Hamlet–Act I


That’s not a happy face.

To begin with the first line, “Who’s there?” (I.i.1), we open with the subtle fact that the way the Danes understand their identity and recognize one another is through the king. Later, Laertes states to Ophelia–regarding their relationship and how it can only be passing–“…his wil is not his own./For he himself is subject to his birth…for the choice depends/The sanity and health of this whole state” (I.iii.17-18, 20-21). The state of the kingship–and complete disarray  that is Hamlet’s family–is vital to the polis and its relation to itself.

So it’s no surprise to us that we open with watchmen who are awaiting the outbreak of war with Norway. Which brings me to my next point.


The ghost of the old king is dressed as he was for war with Norway–the war that was won by the hands of Hamlet, when he slew the older Fortinbras–and he is asking Hamlet again  to intercede on his behalf and win a different kind of war. The war against Hamlet’s uncle, the new king, who poisoned not only the king, but the entire heir-system that this country is founded upon.

I’ll get back to the ghost after these messages.

  1. Notice that in scene three, the only characters are Ophelia, Laertes, and Polonius. Family.
  2. The word prodigal is used three times in reference to Hamlet’s emotions to Ophelia. Now, prodigal is an odd word to be used, and to be used three times in one scene. Shakespeare’s got binders full of words, and here he’s using one that brings to mind a little story called “The Prodigal Son.”
  3. Hamlet’s not allowed to go back to school because of his depression. Hmm.

One more thing, and I’ll get back to the ghost, I promise.


Hamlet has a little monologue I want you to look at a little closer, in case you missed it in the sea of monologues that is this play:

So, oft it chances in particular men,
That for some vicious mole of nature in them,
As, in their birth–wherein they are not guilty,
Since nature cannot choose his origin–
By the o’ergrowth of some complexion,
Oft breaking down the pales and forts of reason,
Or by some habit that too much o’er-leavens
The form of plausive manners, that these men,
Carrying, I say, the stamp of one defect,
Being nature’s livery, or fortune’s star,–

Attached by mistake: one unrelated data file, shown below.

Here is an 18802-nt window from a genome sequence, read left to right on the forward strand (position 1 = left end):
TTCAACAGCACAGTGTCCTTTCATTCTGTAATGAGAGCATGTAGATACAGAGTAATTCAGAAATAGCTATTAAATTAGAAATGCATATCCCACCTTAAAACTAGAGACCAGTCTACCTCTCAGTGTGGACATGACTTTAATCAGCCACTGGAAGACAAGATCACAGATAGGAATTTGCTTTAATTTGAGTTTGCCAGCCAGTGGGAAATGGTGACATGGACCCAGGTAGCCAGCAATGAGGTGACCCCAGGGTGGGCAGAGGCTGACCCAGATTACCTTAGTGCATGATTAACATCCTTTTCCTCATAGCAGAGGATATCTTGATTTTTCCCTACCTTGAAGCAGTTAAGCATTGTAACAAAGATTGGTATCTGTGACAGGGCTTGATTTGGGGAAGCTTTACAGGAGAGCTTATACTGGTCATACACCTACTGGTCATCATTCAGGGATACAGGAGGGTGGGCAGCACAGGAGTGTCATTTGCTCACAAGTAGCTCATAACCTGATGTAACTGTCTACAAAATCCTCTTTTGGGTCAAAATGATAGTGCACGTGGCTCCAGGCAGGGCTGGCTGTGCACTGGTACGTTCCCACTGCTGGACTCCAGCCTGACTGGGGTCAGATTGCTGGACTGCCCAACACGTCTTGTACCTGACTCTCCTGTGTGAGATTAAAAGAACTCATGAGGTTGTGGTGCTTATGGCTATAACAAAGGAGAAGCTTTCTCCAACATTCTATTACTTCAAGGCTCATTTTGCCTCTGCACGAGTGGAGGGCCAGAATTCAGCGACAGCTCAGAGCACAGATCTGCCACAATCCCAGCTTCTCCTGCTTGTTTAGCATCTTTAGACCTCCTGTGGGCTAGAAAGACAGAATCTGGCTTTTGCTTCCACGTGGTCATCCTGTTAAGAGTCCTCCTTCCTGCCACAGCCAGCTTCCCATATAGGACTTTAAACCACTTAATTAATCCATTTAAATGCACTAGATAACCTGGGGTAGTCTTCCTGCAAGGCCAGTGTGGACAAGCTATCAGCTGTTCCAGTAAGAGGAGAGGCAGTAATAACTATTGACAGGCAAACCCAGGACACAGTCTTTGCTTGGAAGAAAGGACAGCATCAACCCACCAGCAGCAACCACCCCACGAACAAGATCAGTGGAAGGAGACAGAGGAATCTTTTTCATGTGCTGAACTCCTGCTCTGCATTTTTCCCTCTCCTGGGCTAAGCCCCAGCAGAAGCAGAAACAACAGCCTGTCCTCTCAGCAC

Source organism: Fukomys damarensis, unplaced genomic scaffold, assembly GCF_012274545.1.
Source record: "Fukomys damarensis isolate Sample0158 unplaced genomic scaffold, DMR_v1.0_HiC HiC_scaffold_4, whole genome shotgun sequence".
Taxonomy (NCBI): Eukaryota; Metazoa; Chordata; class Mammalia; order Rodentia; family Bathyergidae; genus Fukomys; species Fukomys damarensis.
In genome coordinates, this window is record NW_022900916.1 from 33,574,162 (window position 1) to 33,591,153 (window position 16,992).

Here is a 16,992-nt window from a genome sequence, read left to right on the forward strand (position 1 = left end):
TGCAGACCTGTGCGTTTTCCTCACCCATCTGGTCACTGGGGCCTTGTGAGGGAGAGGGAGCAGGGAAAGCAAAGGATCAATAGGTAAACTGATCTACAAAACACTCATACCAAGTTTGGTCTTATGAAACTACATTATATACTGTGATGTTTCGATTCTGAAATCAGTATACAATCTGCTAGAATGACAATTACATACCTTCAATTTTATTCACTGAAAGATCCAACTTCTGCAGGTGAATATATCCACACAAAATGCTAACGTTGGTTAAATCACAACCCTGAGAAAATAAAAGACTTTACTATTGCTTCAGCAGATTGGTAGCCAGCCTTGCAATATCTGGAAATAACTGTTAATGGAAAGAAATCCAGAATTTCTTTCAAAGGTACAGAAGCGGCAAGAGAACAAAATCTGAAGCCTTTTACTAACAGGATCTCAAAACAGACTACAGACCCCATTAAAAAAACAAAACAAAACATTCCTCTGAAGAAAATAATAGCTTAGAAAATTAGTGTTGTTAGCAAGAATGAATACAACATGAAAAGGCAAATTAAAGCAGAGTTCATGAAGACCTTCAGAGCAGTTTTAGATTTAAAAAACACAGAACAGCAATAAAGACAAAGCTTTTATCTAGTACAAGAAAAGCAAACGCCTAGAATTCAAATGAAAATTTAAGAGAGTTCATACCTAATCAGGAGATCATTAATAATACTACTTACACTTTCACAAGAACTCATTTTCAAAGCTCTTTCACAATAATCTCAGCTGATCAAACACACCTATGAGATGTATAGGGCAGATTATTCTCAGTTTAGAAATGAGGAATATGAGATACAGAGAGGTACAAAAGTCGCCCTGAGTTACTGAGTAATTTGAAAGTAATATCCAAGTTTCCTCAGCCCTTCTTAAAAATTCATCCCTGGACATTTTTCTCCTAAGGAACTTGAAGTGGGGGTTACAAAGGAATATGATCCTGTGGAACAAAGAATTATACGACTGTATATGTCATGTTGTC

Their virtues else–be they as pure as grace,
As infinite as man may undergo–
Shall in the general censure take corruption
From that particular fault. (I.iv.23-36)

So, I have this theory. Many of you may not have been lit majors, doomed to only understand literature via Aristotle’s poetics (because a few of your teachers are philosophers only) and haven’t had the term FATAL FLAW shoved into every fiber of your being. My theory is–once Christianity hits the scene, Aristotle’s Poetics are nice, good, true, beautiful–but at this point they’re getting half the picture, because what Christianity does is erase the entire notion of a flaw in your character determining your fate. There is no Oedipus in a Christian world. What is Hamlet’s fatal flaw? Because I can’t find it. And here, Shakespeare is making the tragic figure himself outline what a fatal flaw is and how it operates. Shakespeare. You are too cool for school.

So. I lied. About talking about the ghost. Does he come from hell? I could argue that. Purgatory? I could argue that too. I said all I had to say about the ghost in the beginning. Ha! Fooled you.

Until tomorrow, kids.



2 thoughts on “Hamlet–Act I

  1. I am curious to know what exactly you mean when you write: “because what Christianity does is erase the entire notion of a flaw in your character determining your fate. There is no Oedipus in a Christian world.”

    The concept of fate certainly shifts in Christian thought to be replaced by Providence. However, sin is a determiner of one’s eternal fate just as charity is for the Christian. Not sure if that has anything to do with what you are getting at though.

    • First, perhaps I should define what I mean by fate. In reading Oedipus Rex, there’s nothing that he could have done differently. He didn’t know better than to do what he did. His fate was inevitable, and he was fated by the gods to do what he did. Providence doesn’t work in such a way as that it, by it’s nature, does not condemn. Sin, as a determiner of fate, is an action and as an action it is something chosen–which is different, if you catch my drift. Oedipus chose to leave his family, he chose not to let that “fate” happen, but it was inevitable.

      That distracts, however, from the point I’m trying to make. Man’s understanding of himself in relation to divinity (Particularly in the West–because Shakespeare focuses his attention on the West and is from the West and working in the Western tradition–start with gods, shift to God, shift to general notions of no God or gods) effects the way that we look at ourselves–created beings? evolutionary adaptations? etc.–effects the way we look at ourselves in relation to a polis, and by that very fact, it changes our literature. What I’m getting at is that Shakespeare is showing, and purposefully showing, us that this transformation is taking place in literature and it’s taking place in his century. Plays are changing because our understanding of man has changed. The foils that make tragic characters don’t apply in the same way anymore. He’s adapting the whole thing to the new understandings of man.

      I’m going to get into this a little more later on in Hamlet’s discussion with the players in Act III (it’s been awhile since I’ve been in it, so it may be later). I hope I’ve cleared up what I meant, but I must get to posting Act II now before I go to bed!

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